ISRI’s Commodity Roundtables Forum is taking take place Sept. 22-24, at the Hyatt Regency Hotel in Chicago. The annual event attracts processors, brokers, traders, and other recycling professionals from around the world.

Moderator Craig Boswell, president of HOBI International, Inc., and chairman of ISRI’s Electronics Division, starts the electronics session noting how much has changed in electronics recycling. “The lines have blurred between computing devices and traditional industrial items such as automobiles and appliances. These changes will have far-reaching impacts on recycling,” he notes.

The COVID-19 pandemic created a surge in demand for personal electronic devices. U.S. consumer technology revenue in 2021 is expected to surpass 2020 totals by 7% while unit sales for the year will see a 1% decline, according to the NPD Group. That has led microchip makers to ship more product to consumer electronics companies versus carmakers. The latest AlixPartners prediction states global automakers will build 7.7 million fewer vehicles than in 2020 due to the chip crisis. Even as new markets for refurbished goods like cell phones open in developing countries, richer parts of the world are focusing on making “green” products.

Speaker Walter Alcorn, vice president for environmental affairs and industry at the Consumer Technology Association, says the circular economy is possible, but since industry is innovating so quickly—and the materials that are being used in personal electronic devices used change so fast—it will be challenging for recyclers to lock in the most profitable material stream. “The concept is good, but I think it may undershoot what’s ultimately best for the environment,” he says. “Which is to use fewer materials, and certainly for materials that we use, they should certainly be recycled.”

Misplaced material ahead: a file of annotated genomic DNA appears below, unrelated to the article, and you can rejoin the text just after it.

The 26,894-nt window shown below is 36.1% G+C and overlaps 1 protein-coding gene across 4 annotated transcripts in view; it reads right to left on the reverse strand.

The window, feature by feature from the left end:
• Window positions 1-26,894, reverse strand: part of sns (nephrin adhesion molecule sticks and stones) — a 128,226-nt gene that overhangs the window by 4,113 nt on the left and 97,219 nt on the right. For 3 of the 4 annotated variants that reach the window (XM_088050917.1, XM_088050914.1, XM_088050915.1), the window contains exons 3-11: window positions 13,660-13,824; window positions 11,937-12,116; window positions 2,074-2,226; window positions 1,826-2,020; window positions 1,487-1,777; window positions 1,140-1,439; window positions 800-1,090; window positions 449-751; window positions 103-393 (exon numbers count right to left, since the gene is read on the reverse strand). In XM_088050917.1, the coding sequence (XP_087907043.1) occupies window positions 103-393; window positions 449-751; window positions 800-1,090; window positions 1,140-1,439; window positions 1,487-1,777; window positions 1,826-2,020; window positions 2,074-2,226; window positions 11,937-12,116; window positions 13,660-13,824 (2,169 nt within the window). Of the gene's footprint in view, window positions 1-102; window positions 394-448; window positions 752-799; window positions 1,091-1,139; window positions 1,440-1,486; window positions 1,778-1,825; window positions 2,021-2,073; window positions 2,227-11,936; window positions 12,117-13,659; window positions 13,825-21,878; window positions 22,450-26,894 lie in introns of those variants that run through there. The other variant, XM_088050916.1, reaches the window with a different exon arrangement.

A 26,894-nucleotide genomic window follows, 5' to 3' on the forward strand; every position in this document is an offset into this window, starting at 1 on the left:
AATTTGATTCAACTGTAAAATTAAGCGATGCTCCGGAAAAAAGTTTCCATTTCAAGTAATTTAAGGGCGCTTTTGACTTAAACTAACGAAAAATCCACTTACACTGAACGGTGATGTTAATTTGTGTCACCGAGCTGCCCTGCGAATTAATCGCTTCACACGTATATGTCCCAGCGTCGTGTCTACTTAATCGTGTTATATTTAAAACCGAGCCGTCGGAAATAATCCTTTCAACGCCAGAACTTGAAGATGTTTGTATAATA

Right to repair is another concern in the electronics space. Panelist Billy Johnson, ISRI’s chief lobbyist, says it’s imperative that recyclers lead the way toward high standards for repair by qualified facilities. “We need to ensure those facilities have those baseline certifications—to ensure you have a facility that isn’t going to harm yourself, harm your neighbors, while making sure that the product that you fix doesn’t harm anybody else—and works,” he states.

“The underlying theme here is change,” Alcorn says. “No matter how things play out on the regulatory side, things are changing. Materials are changing, Products are changing. Business relationships are changing. So, I think fundamental good business practices are probably our best hope.”

The ISRI 2021 Commodity Roundtables Forum concludes Friday, Sept. 24, with the Aluminum Roundtable.

Photo courtesy of ISRI.

 

 

Dan Hockensmith

Dan Hockensmith

I'm a native Ohioan who since 2014 has called Maryland home. My background includes print, broadcast, and digital journalism; government contracting; marketing communications; and nonprofit advocacy.